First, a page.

Learning from Moths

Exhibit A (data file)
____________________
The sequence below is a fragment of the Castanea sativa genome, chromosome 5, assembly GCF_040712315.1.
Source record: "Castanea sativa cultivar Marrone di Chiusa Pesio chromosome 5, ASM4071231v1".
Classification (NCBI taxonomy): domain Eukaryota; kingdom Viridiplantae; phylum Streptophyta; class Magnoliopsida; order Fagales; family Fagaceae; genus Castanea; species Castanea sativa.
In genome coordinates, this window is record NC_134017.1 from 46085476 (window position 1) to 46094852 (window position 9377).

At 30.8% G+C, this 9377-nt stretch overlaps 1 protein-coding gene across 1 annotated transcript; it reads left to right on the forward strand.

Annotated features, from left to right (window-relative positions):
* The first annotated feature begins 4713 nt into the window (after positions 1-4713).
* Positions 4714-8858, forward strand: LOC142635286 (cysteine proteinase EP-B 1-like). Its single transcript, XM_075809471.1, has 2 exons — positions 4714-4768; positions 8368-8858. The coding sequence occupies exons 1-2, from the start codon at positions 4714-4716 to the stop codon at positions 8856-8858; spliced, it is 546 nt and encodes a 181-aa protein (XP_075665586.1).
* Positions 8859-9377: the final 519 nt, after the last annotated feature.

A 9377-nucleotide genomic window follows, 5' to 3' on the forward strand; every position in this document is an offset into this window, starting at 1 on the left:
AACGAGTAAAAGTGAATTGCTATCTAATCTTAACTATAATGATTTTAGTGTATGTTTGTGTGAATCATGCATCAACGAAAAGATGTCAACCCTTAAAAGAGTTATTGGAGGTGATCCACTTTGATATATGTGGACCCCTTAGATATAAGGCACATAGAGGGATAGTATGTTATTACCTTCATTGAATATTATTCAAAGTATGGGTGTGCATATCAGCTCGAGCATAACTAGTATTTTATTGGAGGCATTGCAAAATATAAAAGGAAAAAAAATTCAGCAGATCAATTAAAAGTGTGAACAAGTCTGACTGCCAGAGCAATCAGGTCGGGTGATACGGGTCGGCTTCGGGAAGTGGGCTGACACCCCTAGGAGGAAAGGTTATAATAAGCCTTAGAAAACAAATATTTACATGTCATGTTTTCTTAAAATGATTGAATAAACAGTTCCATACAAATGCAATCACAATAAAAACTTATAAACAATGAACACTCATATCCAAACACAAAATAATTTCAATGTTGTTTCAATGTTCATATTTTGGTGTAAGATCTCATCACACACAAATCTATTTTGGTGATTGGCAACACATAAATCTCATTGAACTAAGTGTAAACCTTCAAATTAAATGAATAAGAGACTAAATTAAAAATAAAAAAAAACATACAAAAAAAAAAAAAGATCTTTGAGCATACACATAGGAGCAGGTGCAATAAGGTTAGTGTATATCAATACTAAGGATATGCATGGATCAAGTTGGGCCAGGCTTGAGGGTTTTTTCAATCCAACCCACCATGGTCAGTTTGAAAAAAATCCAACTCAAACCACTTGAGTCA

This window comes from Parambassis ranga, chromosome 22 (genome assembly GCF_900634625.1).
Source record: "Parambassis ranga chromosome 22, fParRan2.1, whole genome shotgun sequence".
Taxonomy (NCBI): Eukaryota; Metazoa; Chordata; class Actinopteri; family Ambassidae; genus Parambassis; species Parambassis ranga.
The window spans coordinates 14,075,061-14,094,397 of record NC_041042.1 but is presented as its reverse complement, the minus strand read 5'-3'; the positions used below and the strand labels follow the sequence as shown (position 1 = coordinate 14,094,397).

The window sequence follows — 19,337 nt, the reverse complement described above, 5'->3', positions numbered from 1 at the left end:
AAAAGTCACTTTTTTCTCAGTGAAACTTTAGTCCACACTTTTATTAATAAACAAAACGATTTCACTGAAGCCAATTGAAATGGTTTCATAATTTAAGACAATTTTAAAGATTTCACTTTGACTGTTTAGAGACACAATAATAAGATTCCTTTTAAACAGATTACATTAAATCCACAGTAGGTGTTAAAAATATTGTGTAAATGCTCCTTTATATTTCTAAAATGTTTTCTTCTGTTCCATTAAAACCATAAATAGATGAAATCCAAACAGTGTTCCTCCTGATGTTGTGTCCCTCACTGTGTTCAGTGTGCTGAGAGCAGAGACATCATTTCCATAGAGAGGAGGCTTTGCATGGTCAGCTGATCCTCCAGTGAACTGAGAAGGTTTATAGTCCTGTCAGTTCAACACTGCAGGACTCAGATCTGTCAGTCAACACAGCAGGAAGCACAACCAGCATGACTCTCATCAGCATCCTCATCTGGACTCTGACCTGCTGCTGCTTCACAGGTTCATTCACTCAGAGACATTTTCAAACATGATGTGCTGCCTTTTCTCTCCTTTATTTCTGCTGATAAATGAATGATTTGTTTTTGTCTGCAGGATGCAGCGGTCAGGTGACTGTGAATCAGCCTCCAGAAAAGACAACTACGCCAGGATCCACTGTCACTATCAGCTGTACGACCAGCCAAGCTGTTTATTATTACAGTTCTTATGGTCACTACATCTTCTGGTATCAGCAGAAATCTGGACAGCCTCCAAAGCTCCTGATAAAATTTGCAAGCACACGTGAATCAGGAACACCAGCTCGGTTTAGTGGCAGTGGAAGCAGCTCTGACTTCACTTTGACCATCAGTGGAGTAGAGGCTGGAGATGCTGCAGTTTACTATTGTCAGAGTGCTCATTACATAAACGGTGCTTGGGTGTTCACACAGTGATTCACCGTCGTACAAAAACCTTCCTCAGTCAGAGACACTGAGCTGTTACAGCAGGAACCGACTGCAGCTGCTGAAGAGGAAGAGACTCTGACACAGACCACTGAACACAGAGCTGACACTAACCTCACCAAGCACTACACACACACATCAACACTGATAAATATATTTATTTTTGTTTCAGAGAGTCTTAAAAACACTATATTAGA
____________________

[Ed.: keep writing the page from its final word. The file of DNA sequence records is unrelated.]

Air Force Office of Scientific Research-sponsored research at National Taiwan University is applying the anti-reflective properties of moth eyes to the design of protective skins for future unmanned aerial vehicles that could help these aircraft evade optical detection. AFOSR’s international detachment, the Asian Office of Aerospace Research and Development is funding the work of Prof. Li-Chyong Chen, who has produced an anti-reflective nanostructure surface using arrayed silicon nanotips that absorb certain wavelengths of light, just as do moth eyes. In fact, her surface not only mimics the anti-reflective properties of moth eyes, it surpasses them by absorbing almost all of the direct light that falls on it, AFOSR says. And, the surface’s anti-reflective properties are “nearly unaffected” by the angle of the light source, thereby giving the surface broadband and quasi-omni-directional anti-reflection capability and adding to its promise for optical defensive applications. (AFOSR report by Molly Lachance)